American Bulldog is not a type of Pitbull. The Pitbull Terrier
has some bulldog blood in it, but the American Bulldog has
no Pitbull in it. Left is the 1800s American
Bulldog as it was bred for a time in the American rural
south. This is the dog which pre-dates what we call the
English Bulldog (before it was shrunken into a lap dog).
This dog is also the model for John D. Johnson who sought
to save the breed from extinction throughout the 1960s through
Bulldog is a breed of traditional American working dog.
It is a stocky, well built, very strong dog, with a large
head and a muscular build. Its coat is short and smooth
coming in many colors, white and pie'd being the more common,
but brown, brindle and black with or without white markings
also being accepted by most kennel clubs' breed standards.
The adult American Bulldog can range in size from as small
as approximately 70 pounds and 18 inches tall at the shoulders
to over 125 pounds and over 27 inches tall at the shoulders.
This gives rise to accusations against the
dog by some show dog fanciers (particularly in the AKC)
that the American Bulldog has "no set type or standard."
Such arguments show a complete misunderstanding of working
dogs in general - their histories, uses and various phenotypes,
as well as total ignorance of the American Bulldog breed.
In fact the American Bulldog has historically
been so highly proficient at so many different tasks
(and still remains so) that different purebred strains have
developed to serve in various specialty roles - many people
still using the dogs for actual working duties to this day.
Among other things American Bulldogs are sporting
dogs. They compete and do exceedingly well in Iron Dog competitions,
weight pull, their most traditional uses as hog dogs and
professional herding and livestock protection dogs and as
personal protection family dogs.
The American Bulldog, pound-for-pound is one
of the strongest, if not the strongest dog in the
world. It is not uncommon that a 100 pound American Bulldog
skilled in the popular sport of weight pull will pull 2,000
to even 3,000 or more pounds; i.e., the weight of an
automobile. They are also known for their speed, their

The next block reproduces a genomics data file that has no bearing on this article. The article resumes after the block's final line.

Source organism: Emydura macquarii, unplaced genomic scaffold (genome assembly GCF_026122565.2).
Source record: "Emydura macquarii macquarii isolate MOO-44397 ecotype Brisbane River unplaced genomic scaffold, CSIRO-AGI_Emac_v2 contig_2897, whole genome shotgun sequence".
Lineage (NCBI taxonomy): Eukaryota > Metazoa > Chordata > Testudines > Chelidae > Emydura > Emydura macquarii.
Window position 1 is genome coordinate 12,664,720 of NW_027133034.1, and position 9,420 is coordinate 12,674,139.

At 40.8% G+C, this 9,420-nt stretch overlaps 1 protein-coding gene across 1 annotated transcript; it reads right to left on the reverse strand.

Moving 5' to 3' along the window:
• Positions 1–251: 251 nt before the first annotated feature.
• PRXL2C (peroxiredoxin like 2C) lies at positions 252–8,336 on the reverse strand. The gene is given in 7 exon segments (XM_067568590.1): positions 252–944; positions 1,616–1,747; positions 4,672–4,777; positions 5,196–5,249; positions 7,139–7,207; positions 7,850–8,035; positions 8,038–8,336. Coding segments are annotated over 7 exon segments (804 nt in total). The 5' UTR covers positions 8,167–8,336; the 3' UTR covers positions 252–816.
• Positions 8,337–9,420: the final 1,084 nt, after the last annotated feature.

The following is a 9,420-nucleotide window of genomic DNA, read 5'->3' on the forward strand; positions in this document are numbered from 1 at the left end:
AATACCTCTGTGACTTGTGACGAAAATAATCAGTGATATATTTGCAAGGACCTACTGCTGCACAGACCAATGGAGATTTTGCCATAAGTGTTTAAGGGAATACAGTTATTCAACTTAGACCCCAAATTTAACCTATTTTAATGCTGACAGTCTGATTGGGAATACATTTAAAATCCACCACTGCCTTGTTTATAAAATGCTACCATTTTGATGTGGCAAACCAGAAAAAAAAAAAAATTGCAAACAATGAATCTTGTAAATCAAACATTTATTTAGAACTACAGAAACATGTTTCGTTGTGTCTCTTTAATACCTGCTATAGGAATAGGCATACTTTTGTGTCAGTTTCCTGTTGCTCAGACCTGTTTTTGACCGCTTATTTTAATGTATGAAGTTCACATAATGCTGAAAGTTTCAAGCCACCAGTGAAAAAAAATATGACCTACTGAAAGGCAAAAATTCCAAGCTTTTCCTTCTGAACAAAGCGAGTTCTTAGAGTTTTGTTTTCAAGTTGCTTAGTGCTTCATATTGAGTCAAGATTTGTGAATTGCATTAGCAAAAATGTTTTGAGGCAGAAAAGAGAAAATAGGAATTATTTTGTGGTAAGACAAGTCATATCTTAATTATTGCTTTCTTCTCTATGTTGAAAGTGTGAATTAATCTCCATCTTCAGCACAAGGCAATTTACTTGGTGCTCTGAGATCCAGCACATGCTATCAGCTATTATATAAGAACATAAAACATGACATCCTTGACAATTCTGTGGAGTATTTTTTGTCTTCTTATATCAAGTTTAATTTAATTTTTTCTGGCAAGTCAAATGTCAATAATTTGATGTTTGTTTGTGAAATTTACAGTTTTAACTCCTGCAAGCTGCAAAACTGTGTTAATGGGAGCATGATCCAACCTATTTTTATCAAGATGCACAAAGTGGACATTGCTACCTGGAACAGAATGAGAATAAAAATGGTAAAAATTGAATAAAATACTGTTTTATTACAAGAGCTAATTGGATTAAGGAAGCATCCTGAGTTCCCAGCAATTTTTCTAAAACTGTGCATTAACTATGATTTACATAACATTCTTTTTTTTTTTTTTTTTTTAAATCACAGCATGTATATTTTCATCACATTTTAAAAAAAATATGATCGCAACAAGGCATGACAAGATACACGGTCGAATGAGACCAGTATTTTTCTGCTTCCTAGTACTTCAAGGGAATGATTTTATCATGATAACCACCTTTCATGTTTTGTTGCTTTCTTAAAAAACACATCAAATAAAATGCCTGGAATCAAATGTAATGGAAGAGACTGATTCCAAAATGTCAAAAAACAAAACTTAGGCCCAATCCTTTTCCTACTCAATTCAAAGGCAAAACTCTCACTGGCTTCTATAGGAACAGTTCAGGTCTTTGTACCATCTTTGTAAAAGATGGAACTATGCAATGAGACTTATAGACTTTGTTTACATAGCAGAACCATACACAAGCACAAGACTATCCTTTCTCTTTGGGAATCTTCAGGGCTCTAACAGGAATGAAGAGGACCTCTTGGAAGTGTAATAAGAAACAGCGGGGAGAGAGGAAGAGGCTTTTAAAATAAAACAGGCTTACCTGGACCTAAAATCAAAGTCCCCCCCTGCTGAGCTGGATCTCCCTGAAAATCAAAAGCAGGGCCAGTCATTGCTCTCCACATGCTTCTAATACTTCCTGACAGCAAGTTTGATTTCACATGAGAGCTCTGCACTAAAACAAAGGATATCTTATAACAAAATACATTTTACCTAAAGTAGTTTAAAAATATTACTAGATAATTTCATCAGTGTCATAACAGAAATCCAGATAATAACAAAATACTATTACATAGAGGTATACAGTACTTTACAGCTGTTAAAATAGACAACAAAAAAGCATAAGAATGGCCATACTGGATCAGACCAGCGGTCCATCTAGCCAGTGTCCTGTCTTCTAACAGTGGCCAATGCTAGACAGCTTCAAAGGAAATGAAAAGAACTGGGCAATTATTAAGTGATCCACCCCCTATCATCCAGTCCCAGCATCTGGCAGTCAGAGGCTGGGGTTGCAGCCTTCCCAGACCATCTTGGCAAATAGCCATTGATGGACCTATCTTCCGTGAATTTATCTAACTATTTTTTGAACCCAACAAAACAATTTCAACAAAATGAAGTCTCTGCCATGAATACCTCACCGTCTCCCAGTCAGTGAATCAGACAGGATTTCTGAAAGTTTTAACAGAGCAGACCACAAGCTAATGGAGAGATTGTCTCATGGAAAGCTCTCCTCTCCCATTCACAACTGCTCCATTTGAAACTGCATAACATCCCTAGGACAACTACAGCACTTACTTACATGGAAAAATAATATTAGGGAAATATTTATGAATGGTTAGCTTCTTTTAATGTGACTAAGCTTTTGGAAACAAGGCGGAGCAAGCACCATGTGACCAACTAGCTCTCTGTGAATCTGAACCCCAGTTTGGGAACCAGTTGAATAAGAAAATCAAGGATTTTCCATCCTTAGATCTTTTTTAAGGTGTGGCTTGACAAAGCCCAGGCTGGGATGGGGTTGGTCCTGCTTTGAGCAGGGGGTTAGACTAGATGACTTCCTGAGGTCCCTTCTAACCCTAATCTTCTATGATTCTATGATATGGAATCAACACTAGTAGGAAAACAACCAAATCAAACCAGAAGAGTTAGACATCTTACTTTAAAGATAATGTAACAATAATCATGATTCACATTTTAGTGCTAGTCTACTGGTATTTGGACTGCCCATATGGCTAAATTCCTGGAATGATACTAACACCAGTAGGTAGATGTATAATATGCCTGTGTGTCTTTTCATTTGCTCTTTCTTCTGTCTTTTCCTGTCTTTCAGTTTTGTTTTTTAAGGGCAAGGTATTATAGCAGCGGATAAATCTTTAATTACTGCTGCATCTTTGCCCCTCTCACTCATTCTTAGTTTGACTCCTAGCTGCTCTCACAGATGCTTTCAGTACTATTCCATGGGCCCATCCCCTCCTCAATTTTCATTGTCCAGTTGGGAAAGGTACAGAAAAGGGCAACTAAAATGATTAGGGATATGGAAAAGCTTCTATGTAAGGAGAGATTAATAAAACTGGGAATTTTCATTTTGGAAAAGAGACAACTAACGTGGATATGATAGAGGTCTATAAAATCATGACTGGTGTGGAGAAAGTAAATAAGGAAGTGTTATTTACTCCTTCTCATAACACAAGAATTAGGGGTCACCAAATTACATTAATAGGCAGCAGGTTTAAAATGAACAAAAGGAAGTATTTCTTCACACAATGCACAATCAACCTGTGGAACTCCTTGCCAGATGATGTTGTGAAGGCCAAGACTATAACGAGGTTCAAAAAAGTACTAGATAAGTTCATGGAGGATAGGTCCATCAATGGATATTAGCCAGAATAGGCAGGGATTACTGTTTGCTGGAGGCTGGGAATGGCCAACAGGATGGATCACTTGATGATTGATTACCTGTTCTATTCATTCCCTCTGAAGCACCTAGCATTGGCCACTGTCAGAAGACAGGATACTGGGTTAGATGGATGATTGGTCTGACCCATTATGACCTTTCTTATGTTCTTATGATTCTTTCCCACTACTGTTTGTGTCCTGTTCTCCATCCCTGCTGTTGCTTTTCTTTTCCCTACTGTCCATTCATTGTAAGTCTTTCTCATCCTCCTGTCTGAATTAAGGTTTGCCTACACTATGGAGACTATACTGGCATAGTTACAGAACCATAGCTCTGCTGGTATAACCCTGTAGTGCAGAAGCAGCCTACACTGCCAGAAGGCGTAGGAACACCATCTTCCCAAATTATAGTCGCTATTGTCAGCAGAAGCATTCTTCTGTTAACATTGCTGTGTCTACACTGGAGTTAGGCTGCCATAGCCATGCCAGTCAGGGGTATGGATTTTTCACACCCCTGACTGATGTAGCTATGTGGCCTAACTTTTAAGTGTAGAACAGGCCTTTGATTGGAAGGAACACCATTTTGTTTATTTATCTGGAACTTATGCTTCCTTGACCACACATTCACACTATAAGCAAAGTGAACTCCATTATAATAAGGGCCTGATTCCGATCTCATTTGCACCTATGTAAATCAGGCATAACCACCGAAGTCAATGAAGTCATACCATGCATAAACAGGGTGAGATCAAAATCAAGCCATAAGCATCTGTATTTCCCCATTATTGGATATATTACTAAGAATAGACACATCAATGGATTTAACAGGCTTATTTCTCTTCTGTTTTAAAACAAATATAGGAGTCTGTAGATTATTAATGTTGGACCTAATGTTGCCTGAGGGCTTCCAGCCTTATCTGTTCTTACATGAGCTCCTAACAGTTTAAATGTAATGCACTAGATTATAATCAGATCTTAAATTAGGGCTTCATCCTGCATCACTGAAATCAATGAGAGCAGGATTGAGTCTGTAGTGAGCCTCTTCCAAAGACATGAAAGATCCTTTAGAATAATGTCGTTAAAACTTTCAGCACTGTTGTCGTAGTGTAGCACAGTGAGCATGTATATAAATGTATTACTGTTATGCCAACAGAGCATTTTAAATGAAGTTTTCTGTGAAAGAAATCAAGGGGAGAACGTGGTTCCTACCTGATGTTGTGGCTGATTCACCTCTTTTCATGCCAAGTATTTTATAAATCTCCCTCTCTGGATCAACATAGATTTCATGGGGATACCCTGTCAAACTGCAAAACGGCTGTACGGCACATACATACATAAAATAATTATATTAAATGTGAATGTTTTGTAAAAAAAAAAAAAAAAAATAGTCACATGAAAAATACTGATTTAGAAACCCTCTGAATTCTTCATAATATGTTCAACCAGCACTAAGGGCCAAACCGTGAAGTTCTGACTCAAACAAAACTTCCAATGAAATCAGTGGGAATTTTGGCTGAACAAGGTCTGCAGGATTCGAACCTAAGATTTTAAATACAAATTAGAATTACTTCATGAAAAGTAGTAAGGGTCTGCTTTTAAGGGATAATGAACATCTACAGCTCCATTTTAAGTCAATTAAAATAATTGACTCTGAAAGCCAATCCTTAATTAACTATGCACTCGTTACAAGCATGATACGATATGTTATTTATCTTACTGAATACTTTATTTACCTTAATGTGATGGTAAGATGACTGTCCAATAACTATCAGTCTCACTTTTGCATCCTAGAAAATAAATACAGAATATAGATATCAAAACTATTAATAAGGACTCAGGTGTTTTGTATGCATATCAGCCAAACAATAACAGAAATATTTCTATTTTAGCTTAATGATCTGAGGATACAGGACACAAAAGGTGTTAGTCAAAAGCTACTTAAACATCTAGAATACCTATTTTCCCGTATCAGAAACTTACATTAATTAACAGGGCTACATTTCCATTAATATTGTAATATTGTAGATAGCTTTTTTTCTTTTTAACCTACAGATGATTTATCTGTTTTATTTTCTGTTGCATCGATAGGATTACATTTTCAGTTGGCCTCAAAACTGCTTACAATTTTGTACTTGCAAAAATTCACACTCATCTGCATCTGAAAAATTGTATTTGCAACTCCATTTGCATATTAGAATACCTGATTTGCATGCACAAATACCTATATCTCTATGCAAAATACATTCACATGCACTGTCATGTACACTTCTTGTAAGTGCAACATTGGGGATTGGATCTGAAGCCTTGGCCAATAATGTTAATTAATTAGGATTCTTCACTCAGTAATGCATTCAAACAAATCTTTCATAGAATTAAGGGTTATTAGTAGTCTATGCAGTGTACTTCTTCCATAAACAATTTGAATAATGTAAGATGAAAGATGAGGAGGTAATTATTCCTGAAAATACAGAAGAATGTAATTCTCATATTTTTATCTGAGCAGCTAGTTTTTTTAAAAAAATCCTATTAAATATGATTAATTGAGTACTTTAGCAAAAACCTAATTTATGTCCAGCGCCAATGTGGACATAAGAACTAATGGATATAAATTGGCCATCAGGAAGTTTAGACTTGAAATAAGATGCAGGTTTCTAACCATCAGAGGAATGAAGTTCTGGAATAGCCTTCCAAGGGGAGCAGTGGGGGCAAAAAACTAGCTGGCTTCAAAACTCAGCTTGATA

jaw strength and for being the most tenacious dogs on
earth. These are characteristics required in combat
against wild hogs (and men) and the management of cattle.
American Bulldogs can also often perform standing jumps
of well over six feet.
Healthy, well loved American Bulldogs are confident,
social and active dogs, very much at ease with their families.
Forming unusually close bonds with their owners they are
incredibly loyal and display a special, gentle affinity
for the children in their families. It has often been said
that while many dogs tolerate children and will protect
children in their families the American Bulldog actually
prefers the company of children. This is very much
the case for our boy Camo snuggling with my daughter to
American Bulldogs are also territorial and
naturally confrontational against threats (whether animal
or man). They are known for great acts of courage and feats
of strength and will. These are dogs, many of which to this
day will not hesitate to grab an unruly 2,000 pound bull
by the nose if the bull is giving the American Bulldog's
owner some difficulty. It is also typical that American
Bulldogs are highly protective of their human families without
any protection training whatsoever. As such it is important
they be well socialized, trained and that they know who's
boss - recognizing the humans in their households as
proper "pack leaders" who make and enforce the
early American Bulldog (back
before it was called an "American Bulldog," but
then simply called a "bulldog") was preserved
mostly by working class immigrants who brought their working
dogs with them to the New World primarily from England.
Small farmers and ranchers used the bulldog for many tasks
- especially as farm guardians protecting homesteads
both from dangerous men and wild animals. The original
bulldog was also employed as stock or catch dogs, sight
hounds and herding dogs. These bulldogs were not an actual
"breed" of dog as defined by today's kennel club
standards but were a generic bulldog type. There
were few recorded pedigrees or records and breeding decisions
generally favored the best working farm dogs despite breed
or background. Several
separate strains of the "bulldog" type dogs were
kept by ranchers as working dogs. American Bulldogs
have been used to drive, herd and protect cattle and flocks,
as Personal Protection dogs and homestead guardians and
as hunting dogs on large game. They continue to be used